Martin Erat has asked the Capitals to trade him, a request he made quite clear on Monday. But until a deal can be struck that would send the veteran winger elsewhere, he’ll remain with the team, practicing and playing when called upon as though nothing’s changed.
“I’m professional, it’s my job,” Erat said. “I’m going to … if I can, to try to play as best as I can, but right now for me it’s just time to look at different options.”
Capitals Coach Adam Oates knows this side of the business well. In the 1991-92 season he asked the St. Louis Blues to restructure his contract and, when they refused, demanded a trade. The Blues sent him on to Boston.
Then in 1997 after being traded to the Capitals, Oates sat out briefly as he demanded the team restructure his contract. General Manager George McPhee obliged and they struck a deal that August for a three-year contract worth roughly $3 million annually.
Those experiences are why Oates hasn’t approached Erat differently since he initially made the request in early October. Until the situation is resolved, everyone involved has jobs to do.
“There’s different reasons. Once it was for money, financially,” Oates said. “We’re pros. It’s a pro job. It’s not college. I’ve said that from Day One. I understand all of the rules.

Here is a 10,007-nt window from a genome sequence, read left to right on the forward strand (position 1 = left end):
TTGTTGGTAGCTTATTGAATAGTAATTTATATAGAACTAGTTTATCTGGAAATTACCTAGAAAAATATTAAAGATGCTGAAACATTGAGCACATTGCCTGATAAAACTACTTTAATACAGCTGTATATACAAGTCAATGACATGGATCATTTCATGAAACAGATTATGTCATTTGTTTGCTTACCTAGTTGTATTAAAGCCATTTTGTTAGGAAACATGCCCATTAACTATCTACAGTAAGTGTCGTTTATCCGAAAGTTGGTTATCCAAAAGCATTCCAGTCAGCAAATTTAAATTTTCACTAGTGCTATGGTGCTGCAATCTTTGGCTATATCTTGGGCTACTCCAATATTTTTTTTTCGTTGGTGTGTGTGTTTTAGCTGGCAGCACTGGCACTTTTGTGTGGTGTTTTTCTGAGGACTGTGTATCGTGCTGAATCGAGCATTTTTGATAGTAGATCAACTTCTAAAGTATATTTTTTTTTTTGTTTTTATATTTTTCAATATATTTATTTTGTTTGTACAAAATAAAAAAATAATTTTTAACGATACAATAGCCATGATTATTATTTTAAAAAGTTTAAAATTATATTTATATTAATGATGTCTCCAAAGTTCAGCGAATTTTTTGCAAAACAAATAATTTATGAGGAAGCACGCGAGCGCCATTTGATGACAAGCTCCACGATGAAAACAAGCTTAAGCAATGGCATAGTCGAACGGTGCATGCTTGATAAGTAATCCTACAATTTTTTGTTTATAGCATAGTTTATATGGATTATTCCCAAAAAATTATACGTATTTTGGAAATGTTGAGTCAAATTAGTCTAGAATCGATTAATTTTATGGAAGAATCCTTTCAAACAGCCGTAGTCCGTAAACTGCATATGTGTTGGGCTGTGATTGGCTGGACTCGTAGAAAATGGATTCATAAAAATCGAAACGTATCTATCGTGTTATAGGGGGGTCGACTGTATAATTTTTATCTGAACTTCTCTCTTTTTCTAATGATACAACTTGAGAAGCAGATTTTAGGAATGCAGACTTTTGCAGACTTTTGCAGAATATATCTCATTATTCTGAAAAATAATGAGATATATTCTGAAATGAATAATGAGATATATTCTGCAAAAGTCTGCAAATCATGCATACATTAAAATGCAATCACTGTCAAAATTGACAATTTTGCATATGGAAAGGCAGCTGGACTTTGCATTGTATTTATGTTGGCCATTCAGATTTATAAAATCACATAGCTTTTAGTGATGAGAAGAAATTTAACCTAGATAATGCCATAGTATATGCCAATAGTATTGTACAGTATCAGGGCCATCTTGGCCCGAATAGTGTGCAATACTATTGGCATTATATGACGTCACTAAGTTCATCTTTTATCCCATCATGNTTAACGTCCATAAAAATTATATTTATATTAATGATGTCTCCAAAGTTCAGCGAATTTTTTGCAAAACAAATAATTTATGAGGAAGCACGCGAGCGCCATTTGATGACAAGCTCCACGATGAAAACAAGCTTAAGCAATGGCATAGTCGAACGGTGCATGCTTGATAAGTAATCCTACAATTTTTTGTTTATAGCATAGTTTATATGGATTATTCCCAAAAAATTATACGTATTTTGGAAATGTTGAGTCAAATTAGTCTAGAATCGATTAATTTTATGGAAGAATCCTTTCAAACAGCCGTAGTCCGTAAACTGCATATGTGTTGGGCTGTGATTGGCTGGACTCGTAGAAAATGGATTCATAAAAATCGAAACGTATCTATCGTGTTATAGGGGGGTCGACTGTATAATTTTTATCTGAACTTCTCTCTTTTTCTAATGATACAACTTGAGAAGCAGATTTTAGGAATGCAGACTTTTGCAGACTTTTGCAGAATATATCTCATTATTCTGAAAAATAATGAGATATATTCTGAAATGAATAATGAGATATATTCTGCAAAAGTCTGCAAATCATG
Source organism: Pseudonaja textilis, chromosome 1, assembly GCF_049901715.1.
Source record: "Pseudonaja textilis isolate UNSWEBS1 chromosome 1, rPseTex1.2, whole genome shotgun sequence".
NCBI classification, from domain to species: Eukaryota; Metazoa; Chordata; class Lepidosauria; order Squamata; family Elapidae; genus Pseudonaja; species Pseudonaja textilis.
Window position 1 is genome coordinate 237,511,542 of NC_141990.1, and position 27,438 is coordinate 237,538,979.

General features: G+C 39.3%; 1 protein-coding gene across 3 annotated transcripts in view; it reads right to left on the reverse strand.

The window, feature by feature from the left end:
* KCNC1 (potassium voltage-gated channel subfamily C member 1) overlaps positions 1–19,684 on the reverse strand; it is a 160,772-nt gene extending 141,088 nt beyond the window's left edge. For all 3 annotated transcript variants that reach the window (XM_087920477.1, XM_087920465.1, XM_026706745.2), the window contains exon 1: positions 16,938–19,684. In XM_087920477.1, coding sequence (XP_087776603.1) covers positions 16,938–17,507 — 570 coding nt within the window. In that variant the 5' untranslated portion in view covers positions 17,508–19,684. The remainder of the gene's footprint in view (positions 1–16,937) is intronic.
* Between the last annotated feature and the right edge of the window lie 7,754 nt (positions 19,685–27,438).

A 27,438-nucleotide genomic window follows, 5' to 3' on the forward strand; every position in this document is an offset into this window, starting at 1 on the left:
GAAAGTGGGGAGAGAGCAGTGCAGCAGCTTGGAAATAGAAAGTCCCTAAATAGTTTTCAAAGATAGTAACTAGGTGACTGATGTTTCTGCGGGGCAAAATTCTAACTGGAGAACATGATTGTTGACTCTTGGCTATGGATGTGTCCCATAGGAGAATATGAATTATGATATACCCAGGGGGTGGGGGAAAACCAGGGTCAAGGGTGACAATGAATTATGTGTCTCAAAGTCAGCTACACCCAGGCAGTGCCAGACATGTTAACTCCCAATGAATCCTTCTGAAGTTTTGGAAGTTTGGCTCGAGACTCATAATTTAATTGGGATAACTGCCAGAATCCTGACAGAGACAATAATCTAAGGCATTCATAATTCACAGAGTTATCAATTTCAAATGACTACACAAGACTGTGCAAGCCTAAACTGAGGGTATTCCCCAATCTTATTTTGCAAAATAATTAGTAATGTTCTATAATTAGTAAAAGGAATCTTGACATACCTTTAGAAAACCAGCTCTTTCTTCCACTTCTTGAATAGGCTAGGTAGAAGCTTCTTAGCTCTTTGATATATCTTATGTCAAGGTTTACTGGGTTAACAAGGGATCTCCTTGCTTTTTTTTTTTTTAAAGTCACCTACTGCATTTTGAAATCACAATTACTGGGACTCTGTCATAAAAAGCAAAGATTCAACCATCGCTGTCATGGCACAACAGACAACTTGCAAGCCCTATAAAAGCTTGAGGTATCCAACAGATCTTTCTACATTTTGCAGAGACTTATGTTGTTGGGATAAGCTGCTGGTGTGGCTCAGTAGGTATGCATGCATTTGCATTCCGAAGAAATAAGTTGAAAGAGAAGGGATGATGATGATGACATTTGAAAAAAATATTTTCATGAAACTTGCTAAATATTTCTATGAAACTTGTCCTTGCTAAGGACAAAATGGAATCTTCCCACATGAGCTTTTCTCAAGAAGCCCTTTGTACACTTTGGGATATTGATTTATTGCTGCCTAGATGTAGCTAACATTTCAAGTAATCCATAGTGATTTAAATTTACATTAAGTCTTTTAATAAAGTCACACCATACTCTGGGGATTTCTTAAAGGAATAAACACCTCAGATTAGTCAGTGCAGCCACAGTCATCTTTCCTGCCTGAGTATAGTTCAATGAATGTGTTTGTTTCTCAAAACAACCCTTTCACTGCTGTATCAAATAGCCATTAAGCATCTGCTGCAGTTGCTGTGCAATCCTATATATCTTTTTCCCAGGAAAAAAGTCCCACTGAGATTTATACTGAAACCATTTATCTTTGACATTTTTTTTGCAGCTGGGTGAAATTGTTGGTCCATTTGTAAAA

“The only problem it would ever be would be is if it turned into a sideshow,” Oates added. “He’s not that type of person.”
Winger Joel Ward, who played with Erat in Nashville as well, said he understands his teammate’s decision and doesn’t think of him any differently. He also can see that Erat’s transition from Nashville to Washington and from a top-tier player relied on in all situations to one with a limited role and no special teams time hasn’t been an easy one.
“I respect his decision. It’s his life, obviously, and he wants to play and get after it and win hockey games,” Ward said. “Top-six, top-three, I think, when I was in Nash. Go-to guy. When you come from a situation like that, any human being, any athlete, when you’re playing, when you’re a top, go-to guy on the team, you expect to be doing that all the time.”
How much Erat will play moving forward remains to be seen. The Capitals recorded a season-high 50 shots on goal in Toronto when he sat out as a healthy scratch. Oates and McPhee both acknowledge that they’re still looking for the right mix of chemistry on the forward lines. If the forwards stay healthy, Washington could opt to keep Erat on the shelf to ensure he doesn’t suffer an injury.
McPhee said he doesn’t necessarily feel any need to showcase Erat, given that the 32-year-old is an 11-year veteran and a known commodity in the NHL.
“The other managers in this league are good hockey guys,” McPhee said. “They know players bring and what they’re capable of.”